Ontario Premier Doug Ford is slated to announce his government’s impending proof-of-vaccination system — commonly called a COVID-19 vaccine passport — for the province today, his office has confirmed.
The news comes after Ford and his cabinet spent two days deliberating details of the plan. A source with knowledge of the discussions told CBC/Radio-Canada that an initial proposal was rejected on Monday.
The announcement is scheduled for 1 p.m. ET. It will be the first time Ford has publicly taken questions from the media in more than a month.
According to his office, Ford will be joined by Minister of Health Christine Elliott, Chief Medical Officer of Health Dr. Kieran Moore and Kaleed Rasheed, associate minister of digital government.
Sources said last week that some members of the Progressive Conservative cabinet were against the province implementing its own vaccine certificate system like the ones introduced in Quebec, B.C. and Manitoba.
Until recently, Ford and Elliott had both repeatedly said that Ontario would not follow the initiatives taken in other provinces. Earlier this summer, Ford told reporters that he thought a vaccine passport would create a “split society.”
But pressure on Ford and his government from a myriad of physicians, infectious disease specialists and business groups to institute such a system has mounted as the province navigates a fourth wave of the pandemic.
Millions of students in Ontario are also set to return to classrooms next week, with children 11 years old and younger still not eligible to be vaccinated against the virus.
The highly infectious delta variant continues to circulate in Ontario, although indicators show its spread has slowed in recent weeks.
As of Tuesday, 76.3 per cent of eligible Ontarians had received two doses of COVID-19 vaccines, or roughly 67.4 per cent of Ontario’s total population.
14 hospitals announce joint vaccination policy
Meanwhile, the leaders of 14 hospitals in Ontario’s central region have come up with a joint COVID-19 vaccination policy that they say will ultimately lead to unpaid leave or termination for unvaccinated staff.
The CEOs and chiefs of staff have sent a letter to staff outlining their hospitals’ shared policy, which includes mandatory vaccination for new employees.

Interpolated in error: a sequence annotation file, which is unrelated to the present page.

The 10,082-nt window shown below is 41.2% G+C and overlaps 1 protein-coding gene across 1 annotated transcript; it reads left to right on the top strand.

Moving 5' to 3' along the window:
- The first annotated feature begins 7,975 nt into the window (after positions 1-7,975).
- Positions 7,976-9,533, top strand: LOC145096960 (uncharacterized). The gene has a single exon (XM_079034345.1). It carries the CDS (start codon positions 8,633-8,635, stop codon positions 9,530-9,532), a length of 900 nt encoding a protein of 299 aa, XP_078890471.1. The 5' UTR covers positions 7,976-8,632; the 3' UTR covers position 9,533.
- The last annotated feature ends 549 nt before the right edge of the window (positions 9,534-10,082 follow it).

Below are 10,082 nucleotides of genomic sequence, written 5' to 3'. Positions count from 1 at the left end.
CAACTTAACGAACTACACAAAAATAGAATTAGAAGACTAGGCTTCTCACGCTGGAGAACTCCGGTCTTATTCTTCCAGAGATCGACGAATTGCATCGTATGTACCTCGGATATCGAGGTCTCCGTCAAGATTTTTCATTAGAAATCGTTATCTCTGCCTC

As of Sept. 7, all employees, credentialed staff, contractors, students and volunteers will have to provide proof of full vaccination or undergo regular testing and an education session.
That’s in line with a directive from the province last month that mandates employers in health and education to have staff disclose vaccination status by that date or face the education session and testing requirements.
The hospitals, including Humber River Hospital, Mackenzie Health and Trillium Health Partners, will have a “progressive plan” that will ultimately see harsher consequences for unvaccinated employees, with facilities enacting varying deadlines.
The CEOs say if staff are still unvaccinated and without a medical exemption by those dates, it will lead to “unpaid leave and/or termination for cause.”
“COVID-19 cases are starting to increase again in our communities and across the province with the most severe impacts affecting those who are unvaccinated,” the letter reads.
“As a health system, we need to do everything possible to safeguard our patients, families, communities and those who provide their care.”
The other hospitals involved are:
Georgian Bay General Hospital.
Halton Healthcare Services Corporation.
Headwaters Health Care Centre.
Oak Valley Health.
North York General Hospital.
Orillia Soldiers’ Memorial Hospital.
Royal Victoria Regional Health Centre.
Southlake Regional Health Centre.
Stevenson Memorial Hospital.
Waypoint Centre for Mental Health Care.
William Osler Health System.